Marvin fled from Liberia in 1994. For the next eight years, he moved from country to country within Africa, looking for a place with security so that he could start his life again, but the violence from the war followed him. Marvin recalls traveling along a road and hearing the bombs beginning behind him. He looked back for an instant and saw a cow flying towards him, airborne from the gunfire.
Ten years ago on April 28, Jeany and Ray were married in Des Moines, Iowa. Just a few days after the ceremony, Ray stood in line at three in the morning in Omaha, Nebraska to receive his residency. “That was it!” says Jeany, referring to how easy it was to get residency for her husband back then. “You stood in line, filled out the paperwork, and you were done. It’s not like that nowadays.”
Rosa's situation is different from that of other people here today at AFSC Iowa. She is here for her husband. As a native of Dallas, Rosa is surrounded by family in the United States. Her husband is not. He came from Mexico 14 years ago.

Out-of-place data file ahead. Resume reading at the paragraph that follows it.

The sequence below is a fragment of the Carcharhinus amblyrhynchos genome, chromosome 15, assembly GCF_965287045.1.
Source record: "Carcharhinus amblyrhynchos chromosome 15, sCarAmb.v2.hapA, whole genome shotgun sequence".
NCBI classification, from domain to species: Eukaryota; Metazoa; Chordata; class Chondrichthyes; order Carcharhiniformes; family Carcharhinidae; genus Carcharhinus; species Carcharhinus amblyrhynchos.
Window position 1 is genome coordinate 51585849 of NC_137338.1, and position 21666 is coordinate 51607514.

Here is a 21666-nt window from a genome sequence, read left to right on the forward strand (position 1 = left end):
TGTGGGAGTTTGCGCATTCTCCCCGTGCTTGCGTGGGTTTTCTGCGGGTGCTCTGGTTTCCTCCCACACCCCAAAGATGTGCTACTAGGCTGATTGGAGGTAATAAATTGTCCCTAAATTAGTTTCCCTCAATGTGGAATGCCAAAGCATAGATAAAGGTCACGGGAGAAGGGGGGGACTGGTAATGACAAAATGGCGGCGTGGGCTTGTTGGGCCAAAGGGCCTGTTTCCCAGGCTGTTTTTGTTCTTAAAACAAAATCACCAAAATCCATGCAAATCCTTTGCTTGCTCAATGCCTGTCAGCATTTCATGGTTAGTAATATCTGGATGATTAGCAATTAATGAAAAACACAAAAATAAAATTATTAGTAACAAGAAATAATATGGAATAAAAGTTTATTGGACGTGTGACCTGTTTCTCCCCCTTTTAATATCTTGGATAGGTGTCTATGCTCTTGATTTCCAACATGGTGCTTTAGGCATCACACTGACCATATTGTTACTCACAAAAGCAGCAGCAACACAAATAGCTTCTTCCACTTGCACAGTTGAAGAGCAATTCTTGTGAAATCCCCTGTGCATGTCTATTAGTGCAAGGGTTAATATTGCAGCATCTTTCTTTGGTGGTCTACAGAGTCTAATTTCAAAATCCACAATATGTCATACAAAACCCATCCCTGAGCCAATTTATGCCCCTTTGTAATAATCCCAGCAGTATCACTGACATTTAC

Raul’s story began in Adrian, Michigan picking tomatoes. Raul came to the United States in 1985, seeking what he thinks everyone else was hoping to find: opportunity. He came with the hope of finding a better life, not only for himself but also for his family.
Jennifer Piper on Children and Deportation on KGNU
Jennifer Piper, Interfaith Organizing Director for AFSC's Immigrants Rights Program in Denver, and Judith Marquez of Rights for All People, join host Claudia Cragg in discussing "The Children of Deportation" on KGNU radio. The show begins with two young people describing their situation.
AFSC is a Quaker organization devoted to service, development, and peace programs throughout the world. Our work is based on the belief in the worth of every person, and faith in the power of love to overcome violence and injustice. Learn more
Where we work
AFSC has offices around the world. To see a complete list see the Where We Work page.